To most news executives, Twitch is either an interest they’re vaguely aware their children have or something they’ve been meaning for months to get checked at the doctor.
But the Amazon-owned streaming site is one of the engines of internet culture – and so, perhaps unsurprisingly, youth-focused publisher Vice has set up shop there.
Few news publishers have tried to publish to Twitch – and most attempts so far seem to have failed.
But two staffers overseeing the effort at Vice tell Press Gazette the publisher is “beyond just the ‘let’s give it a try’ phase” on Twitch. Having established an audience, its next move is to figure out monetisation.
[This article is part of Press Gazette’s Platform Profile series. See also: Reddit, Factiva, Instagram, NewsNow, Substack, Shutterstock, Upday, Pocket, LinkedIn, Apple News/Apple News+, Twitter, Acast, Authory, Youtube, Twitter Spaces and Tiktok].
What is Twitch and which news publishers are on it?
Twitch is a video platform principally built around live streaming video games. In a typical Twitch broadcast the audience watches along as a streamer shares their screen and a live video feed of themselves gaming. Viewers can post in a shared chat box, leading to interactions between both streamer and audience as well as between audience members themselves.
That live social aspect is what sets Twitch apart from rival video platform Youtube, which otherwise dominates the user-generated on-demand video market.
Twitch says it gets an average of 31 million visitors a day, 70% of whom are between 18 and 34 years old.
Press Gazette asked Erica Matson, the executive producer of Vice’s Twitch show, whether the media brand’s audience on the gaming site differs from what it saw on Youtube. “I’m laughing because I’m like – yes. Hardcore yes.”
But that difference is more to do with the platform dynamics on Twitch than the people using the service.
“I think it’s because there’s not necessarily the same accountability as you have on Twitch for the community… There’s definitely people [on Youtube] who follow certain channels, but I don’t think that that community who follows a channel on Youtube has the same relationship to each other as a community that follows a channel on Twitch.”
Katie Drummond, Vice’s senior vice president for news and entertainment, said Vice’s commentators “really develop a relationship amongst themselves – they ask smart questions”. While the stream chats do have moderators, “by and large they are not overwhelmed with moderation-related issues”.
Although it grew up as a gaming-focused platform, Twitch has been trying to diversify, and has sections for streams about art, music and “just chatting”.
Vice joined Twitch in August last year, where it publishes to the “just chatting” section twice a week. It was not the first news publisher to arrive on Twitch – but Vice appears to be the only one still actively investing in the platform.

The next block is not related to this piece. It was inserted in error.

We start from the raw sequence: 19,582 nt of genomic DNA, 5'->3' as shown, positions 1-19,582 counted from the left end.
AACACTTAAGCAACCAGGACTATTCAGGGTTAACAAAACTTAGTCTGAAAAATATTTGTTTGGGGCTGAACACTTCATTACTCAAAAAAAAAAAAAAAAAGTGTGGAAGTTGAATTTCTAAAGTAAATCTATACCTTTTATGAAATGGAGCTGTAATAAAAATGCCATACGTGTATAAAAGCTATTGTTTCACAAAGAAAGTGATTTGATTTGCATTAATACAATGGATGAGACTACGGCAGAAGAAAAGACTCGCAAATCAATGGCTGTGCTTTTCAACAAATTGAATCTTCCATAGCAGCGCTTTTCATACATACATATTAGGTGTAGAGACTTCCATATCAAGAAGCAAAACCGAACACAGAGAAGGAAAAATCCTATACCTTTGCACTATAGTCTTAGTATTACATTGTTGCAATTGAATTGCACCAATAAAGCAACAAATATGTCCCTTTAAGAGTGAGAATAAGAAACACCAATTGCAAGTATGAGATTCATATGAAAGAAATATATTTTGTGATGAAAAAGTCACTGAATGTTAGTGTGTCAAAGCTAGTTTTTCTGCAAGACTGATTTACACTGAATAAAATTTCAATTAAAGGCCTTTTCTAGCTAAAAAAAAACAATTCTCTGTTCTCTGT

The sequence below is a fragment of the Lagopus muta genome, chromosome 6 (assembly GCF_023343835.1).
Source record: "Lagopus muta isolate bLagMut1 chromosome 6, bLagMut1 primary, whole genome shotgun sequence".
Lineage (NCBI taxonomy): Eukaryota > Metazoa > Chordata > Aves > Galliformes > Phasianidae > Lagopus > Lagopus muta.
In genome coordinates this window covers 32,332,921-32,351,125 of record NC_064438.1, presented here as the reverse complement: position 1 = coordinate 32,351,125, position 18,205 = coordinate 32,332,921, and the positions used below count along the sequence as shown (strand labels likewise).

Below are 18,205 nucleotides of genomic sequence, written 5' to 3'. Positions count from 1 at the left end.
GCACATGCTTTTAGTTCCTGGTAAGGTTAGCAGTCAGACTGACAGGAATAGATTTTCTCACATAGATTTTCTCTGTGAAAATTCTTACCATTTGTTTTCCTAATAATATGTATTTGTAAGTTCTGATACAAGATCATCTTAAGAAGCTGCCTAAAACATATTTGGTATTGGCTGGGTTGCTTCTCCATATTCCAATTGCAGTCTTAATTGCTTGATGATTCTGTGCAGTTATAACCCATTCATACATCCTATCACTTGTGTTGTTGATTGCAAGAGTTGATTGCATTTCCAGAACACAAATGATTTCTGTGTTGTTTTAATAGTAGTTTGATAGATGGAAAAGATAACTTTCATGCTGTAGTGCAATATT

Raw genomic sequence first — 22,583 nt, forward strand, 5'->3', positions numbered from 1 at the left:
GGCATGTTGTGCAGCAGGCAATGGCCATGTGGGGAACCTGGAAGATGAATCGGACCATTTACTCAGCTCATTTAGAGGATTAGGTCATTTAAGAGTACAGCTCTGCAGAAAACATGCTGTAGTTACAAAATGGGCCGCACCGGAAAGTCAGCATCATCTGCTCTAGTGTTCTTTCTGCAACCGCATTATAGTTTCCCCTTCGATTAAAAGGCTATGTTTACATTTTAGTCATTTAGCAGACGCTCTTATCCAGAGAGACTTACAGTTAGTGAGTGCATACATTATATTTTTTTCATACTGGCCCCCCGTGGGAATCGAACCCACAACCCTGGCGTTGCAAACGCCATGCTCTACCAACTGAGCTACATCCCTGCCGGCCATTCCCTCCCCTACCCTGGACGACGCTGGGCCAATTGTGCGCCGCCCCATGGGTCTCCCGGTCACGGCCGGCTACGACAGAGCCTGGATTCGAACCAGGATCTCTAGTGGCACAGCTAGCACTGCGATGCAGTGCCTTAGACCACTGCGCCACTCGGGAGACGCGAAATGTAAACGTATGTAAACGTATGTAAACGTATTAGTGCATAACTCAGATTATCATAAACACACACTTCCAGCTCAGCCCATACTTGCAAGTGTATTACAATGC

Sky News gave a go at Twitch back in 2019 – but it appears it only ever did four streams, none of which have received more than 400 views. The Washington Post managed to rack up nearly 42,000 followers in its attempt, but hasn’t streamed for the past three months. Buzzfeed’s Complex hasn’t gone live for six months; The Recount in over a year.
Vice has attained fewer followers than the Post – 6,400 at time of writing – but its videos routinely get more views. Most of its videos over the past month have had thousands of views, and three videos published since the start of March have been viewed more than 200,000 times.
Getting started on Twitch
Like Youtube or Tiktok, it’s free to set up a Twitch account and start streaming. Monetisation, however, generally comes from having an affiliate or partner status on the platform.
Streamers gain affiliate status automatically by satisfying a set of conditions: they must get at least 50 followers and, within a 30-day period, stream on at least seven different days, stream for eight hours at least once and average three viewers across the month.
Partner status, which comes with various additional video and monetisation tools and a verified tick, has tighter audience requirements and needs an application. Both partners and affiliates get a share of the ad revenue Twitch generates from their streams. Viewers are also able to subscribe to affiliates and partner accounts, paying them a direct fee of at least $4.99 a month.
Vice’s show on Twitch streams at the same time each week at 11am EST on Tuesdays and Thursdays. Hosted by Vice journalists Dexter Thomas and Samir Ferdowsi, streams can vary between one and eight hours, and typically see Thomas and Ferdowsi ask their colleagues about their reporting – in a manner not dissimilar to conventional broadcast news.
Drummond told Press Gazette: “We came into the platform with a really specific plan. We had put a lot of thought into every little detail – into the graphics, into the set design, into the interstitial – every little piece of it, we had planned out, which I think was the right approach. And I think that we came into it with the idea that we would have a very conversational approach, but a very structured programming schedule, with block A; interstitial; block B; interstitial; block C.”